Mindfulness has become something of a buzzword of late. In recent months I’ve seen a lot of articles about mindfulness in the workplace or mindfulness classes in schools.
A friend of mine teaches mindfulness in her childbirth classes. Another friend teaches mindfulness as an element in a course on corporate speaking. At meditation retreats, retreat leaders and coordinators urge us to be “mindful.”
But what does it mean to be mindful?
One aspect, certainly, is focused attention. Often, though, I see people interpret this as engaging in some activity really, really slowly.
One of my teachers, Tsoknyi Rinpoche, playfully demonstrates this kind of mindfulness by taking an excruciatingly long time to raise a cup of tea to his mouth, taking a long (mindful) sip, and slowly, slowly setting it back down.
The whole process takes several minutes. By the time we’ve finished our tea, he explains, it would be cold. And forget about getting anything else accomplished while mindfully enjoying a frosty cup of tea.
Merely being attentive, in other words, isn’t the entire practice of mindfulness.
Try explaining to your boss that you haven’t gotten the PowerPoint presentation done yet because you’re really focusing on the sensation of touching the keyboard.
Not going to fly.
So, in addition to being focused, true mindfulness involves being alert to the conditions and circumstances of our environment, as well as to the undercurrents of our own thoughts and emotions and those of around us.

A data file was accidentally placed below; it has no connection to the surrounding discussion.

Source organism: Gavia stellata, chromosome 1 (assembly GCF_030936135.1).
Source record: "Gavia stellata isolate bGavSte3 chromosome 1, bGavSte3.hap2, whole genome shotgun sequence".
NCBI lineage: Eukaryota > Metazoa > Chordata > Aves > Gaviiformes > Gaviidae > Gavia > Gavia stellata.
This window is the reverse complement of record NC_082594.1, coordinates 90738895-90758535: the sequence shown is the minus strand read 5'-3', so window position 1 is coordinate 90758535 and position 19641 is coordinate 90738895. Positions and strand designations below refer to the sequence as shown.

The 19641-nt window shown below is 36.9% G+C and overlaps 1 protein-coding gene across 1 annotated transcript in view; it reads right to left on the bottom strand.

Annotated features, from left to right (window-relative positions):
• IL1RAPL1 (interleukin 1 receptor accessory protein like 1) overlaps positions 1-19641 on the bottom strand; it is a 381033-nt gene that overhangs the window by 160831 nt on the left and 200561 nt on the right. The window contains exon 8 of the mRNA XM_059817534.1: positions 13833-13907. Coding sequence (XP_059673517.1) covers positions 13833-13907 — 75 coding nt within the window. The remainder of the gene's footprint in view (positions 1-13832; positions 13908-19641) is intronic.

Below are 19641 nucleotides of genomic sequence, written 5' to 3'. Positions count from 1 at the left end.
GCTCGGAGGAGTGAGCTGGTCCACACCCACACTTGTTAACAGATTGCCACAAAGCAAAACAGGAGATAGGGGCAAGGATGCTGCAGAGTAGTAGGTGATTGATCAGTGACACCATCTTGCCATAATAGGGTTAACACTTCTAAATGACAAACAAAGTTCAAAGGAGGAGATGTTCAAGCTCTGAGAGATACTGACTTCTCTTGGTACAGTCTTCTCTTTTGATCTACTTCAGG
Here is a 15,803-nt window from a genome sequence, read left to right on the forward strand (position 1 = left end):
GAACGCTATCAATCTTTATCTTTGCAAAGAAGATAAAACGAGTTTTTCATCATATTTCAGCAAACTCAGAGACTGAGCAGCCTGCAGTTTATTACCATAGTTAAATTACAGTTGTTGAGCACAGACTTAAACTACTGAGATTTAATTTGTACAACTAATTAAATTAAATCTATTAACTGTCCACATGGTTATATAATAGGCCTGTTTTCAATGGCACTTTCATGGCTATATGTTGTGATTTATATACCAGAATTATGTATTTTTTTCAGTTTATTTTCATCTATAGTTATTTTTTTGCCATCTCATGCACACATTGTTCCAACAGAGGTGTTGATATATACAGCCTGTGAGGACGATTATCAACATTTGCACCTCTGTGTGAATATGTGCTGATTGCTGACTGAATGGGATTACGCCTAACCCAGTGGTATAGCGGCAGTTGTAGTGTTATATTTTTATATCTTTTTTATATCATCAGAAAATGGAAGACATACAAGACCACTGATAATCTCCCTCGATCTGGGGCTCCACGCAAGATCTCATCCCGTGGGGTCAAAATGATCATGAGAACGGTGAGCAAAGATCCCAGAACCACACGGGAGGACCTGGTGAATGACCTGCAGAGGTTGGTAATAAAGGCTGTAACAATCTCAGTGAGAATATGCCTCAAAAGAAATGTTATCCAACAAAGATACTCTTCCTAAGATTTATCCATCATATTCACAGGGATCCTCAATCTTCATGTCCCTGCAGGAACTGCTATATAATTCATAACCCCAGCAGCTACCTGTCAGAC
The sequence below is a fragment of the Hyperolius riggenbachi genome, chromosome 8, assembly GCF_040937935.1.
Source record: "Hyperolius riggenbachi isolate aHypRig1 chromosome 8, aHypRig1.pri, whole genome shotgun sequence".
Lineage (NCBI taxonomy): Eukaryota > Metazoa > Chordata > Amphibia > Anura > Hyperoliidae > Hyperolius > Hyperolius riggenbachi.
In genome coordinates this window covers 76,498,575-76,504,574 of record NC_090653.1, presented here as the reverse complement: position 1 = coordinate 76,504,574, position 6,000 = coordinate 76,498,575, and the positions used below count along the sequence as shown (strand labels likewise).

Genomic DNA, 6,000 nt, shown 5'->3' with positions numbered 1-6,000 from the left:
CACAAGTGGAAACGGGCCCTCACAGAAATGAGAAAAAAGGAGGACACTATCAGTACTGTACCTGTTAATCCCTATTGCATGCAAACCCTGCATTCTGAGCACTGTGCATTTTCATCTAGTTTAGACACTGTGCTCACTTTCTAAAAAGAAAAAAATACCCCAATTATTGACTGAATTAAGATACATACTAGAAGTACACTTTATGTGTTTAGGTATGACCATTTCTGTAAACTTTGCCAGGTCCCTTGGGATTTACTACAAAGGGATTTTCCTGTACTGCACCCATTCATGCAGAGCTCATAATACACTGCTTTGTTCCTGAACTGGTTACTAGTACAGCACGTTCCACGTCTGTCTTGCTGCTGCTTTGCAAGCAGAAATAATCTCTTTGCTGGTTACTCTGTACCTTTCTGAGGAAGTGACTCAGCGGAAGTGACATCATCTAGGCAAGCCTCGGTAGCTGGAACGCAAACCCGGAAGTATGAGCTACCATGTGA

In the Tibetan Buddhist tradition, this open alertness is considered the real core of mindfulness.
The Tibetan term is shezhin, which can be translated as “knowing one’s own awareness.” It means observing the mind itself in the act of being aware. It means constantly and consistently checking in with ourselves, whatever we’re focused on.
There’s a lot to be said, of course, for slowing down and paying attention to the steps of a process—whether it’s drinking a cup of tea or cooking a meal or washing dishes. Taking the time to notice details enhances our appreciation of the small beauties of daily life.
But even when we don’t have the time to slow down, we can still tune in to our own awareness. Very often, we’ll discover that we’re carrying a certain degree of unacknowledged tension or frustration into whatever activity we’re engaged in.
I’ve burned a lot of dinners because I was angry over something entirely unrelated. I’ve gotten a couple of speeding tickets in my day because I was more focused on reliving an argument (and coming up with a few choice replies) than on the numbers appearing on my dashboard.
We don’t often have the luxury of slowing down, either. Our lives frequently require snap decisions. But you can be mindful.
Especially when we experience confusion, discomfort, anger, or pain—or when presented with a crisis of some sort—it’s really helpful to recall that other aspect of mindfulness and ask ourselves, “What’s going on here?”
Checking in this way—being mindful quickly—is certainly worth one less burned dinner.
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